Halloween seems so long ago. But I need to post about the festivities because I'm printing my blog into a family book. (That's the idea, anyway. The way I move these days, we'll hope it happens.)
The actual Halloween--our neighbors barbequed tri-tip and chicken, we all brought sides and sat out and ate together. It was so nice to get to know our fun neighbors better. Here's the collection of kids and grandkids:
The ward trunk-or-treat and fall festival. This was so fun this year. We had Navajo tacos, caramel apples, lots of fun games and bounce houses for the kids, costume and trunk competitions, trunk-or-treating, and J even participated in the pie-eating contest (out of force, given his strong anti-pie sentiments). J also manned one of the rick-shaws. Needless to say, I spent a good portion of the night chasing H and trying to find the other kids.
Friday, December 3, 2010
Thursday, November 11, 2010
Fall break seems like such a long time ago, even though it's only been a month. If I hadn't have taken pictures of it, I wouldn't have remembered anything but staying in our pjs half of the day and a blessed lack of "Come do ____ right now!! You're going to be late for ____! I've already asked you ___ times!" on my part.
Thankfully, I did take some pics to remind me what else we did besides laze around. We went hiking to the Tonto Natural Bridge. I loved it. Hiking relaxes me and reinvigorates me. I need to do it more often. What you can't see in these pics, though, is that I forgot my hiking boots and was left to navigate the wet, slippery rocks with flip flops. But I've never been one to let a little problem like lack-of-appropriate-footwear slow me down. I did feel the need, however, to explain to everyone we encountered that, no, I was not an idiot who planned on hiking in flip flops, just a frazzled mom who remembered to pack the lunch, the snacks, the water, the camera, the toys for the drive, the jackets, the baby backpack, but forgot her own shoes.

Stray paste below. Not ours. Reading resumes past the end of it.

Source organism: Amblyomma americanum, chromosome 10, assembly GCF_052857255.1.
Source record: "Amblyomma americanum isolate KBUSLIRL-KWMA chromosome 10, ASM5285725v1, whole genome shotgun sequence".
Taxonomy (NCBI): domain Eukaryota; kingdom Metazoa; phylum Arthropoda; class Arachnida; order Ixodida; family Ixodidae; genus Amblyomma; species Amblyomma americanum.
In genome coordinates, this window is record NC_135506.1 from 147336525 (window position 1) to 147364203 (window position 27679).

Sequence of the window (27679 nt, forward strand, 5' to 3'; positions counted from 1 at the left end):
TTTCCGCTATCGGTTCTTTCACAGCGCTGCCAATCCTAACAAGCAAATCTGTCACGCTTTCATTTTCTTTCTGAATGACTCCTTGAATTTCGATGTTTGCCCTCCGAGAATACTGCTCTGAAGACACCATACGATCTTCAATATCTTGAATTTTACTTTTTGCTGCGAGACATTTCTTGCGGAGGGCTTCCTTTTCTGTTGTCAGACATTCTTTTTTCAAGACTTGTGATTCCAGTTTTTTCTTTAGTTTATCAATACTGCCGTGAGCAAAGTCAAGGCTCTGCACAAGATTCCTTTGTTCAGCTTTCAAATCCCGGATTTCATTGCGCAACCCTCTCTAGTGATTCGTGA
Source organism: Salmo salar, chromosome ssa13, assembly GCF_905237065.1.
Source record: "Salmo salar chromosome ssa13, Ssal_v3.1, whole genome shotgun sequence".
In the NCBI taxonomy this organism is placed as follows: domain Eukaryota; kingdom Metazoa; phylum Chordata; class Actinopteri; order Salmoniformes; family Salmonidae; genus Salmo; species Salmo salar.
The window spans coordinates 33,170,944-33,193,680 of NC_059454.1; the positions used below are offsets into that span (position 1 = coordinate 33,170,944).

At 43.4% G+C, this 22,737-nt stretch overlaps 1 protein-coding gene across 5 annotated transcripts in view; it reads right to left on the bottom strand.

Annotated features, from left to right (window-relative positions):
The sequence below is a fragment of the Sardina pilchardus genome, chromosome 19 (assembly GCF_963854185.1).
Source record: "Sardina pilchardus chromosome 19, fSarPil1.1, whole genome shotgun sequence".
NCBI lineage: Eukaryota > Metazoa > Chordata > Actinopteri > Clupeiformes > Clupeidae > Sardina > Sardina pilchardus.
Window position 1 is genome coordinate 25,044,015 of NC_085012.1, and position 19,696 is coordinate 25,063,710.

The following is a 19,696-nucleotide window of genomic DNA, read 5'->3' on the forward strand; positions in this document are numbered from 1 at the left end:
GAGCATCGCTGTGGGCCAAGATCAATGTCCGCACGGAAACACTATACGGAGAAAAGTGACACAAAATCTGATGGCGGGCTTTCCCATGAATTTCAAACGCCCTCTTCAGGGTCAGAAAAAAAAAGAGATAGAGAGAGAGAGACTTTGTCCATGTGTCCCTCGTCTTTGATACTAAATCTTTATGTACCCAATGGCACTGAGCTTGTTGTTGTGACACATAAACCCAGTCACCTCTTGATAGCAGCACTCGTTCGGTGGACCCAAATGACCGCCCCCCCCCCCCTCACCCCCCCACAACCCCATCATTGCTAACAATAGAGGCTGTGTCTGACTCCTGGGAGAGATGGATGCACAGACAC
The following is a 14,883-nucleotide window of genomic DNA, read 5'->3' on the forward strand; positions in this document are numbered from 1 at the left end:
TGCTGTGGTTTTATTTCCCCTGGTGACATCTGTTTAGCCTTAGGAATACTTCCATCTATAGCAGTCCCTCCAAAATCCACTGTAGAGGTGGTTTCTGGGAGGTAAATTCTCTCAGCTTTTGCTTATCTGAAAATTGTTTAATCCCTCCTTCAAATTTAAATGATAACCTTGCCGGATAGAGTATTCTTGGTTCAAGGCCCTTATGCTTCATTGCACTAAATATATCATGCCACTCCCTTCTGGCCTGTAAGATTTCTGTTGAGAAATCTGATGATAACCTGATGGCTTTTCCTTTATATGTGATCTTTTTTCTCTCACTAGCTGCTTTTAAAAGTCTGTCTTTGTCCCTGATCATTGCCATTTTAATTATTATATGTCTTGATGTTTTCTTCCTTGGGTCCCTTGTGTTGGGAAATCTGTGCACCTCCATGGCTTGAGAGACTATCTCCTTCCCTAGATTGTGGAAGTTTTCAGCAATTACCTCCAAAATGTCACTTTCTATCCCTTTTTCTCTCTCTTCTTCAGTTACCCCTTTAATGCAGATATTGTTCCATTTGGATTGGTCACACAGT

The kids broke out the video games. With football, soccer, piano, and homework in our "regular life," they don't usually play much. We also made caramel and chocolate apples with LOTS of sprinkles. I want to know how it is that I'm the only one in my family who likes caramel apples. Seriously? What's not to like? We added the chocolate layer in an attempt to appeal to Mister, lover of all things sweet, but not even that did the trick. See all of those on the tray? I ate all but 2. Oh well, a thing of the past, a celebration of fall, right?
I took the kids to the new aquarium. It was overpriced, even with my coupon, but H had the time of his life, so that was worth it. He kept running to new tanks, shouting, "WHOA!" It was a good thing that I snapped some pics before I let him out of the stroller since after that, all I did was run after him.
Remembering this is getting me excited for Christmas break . . .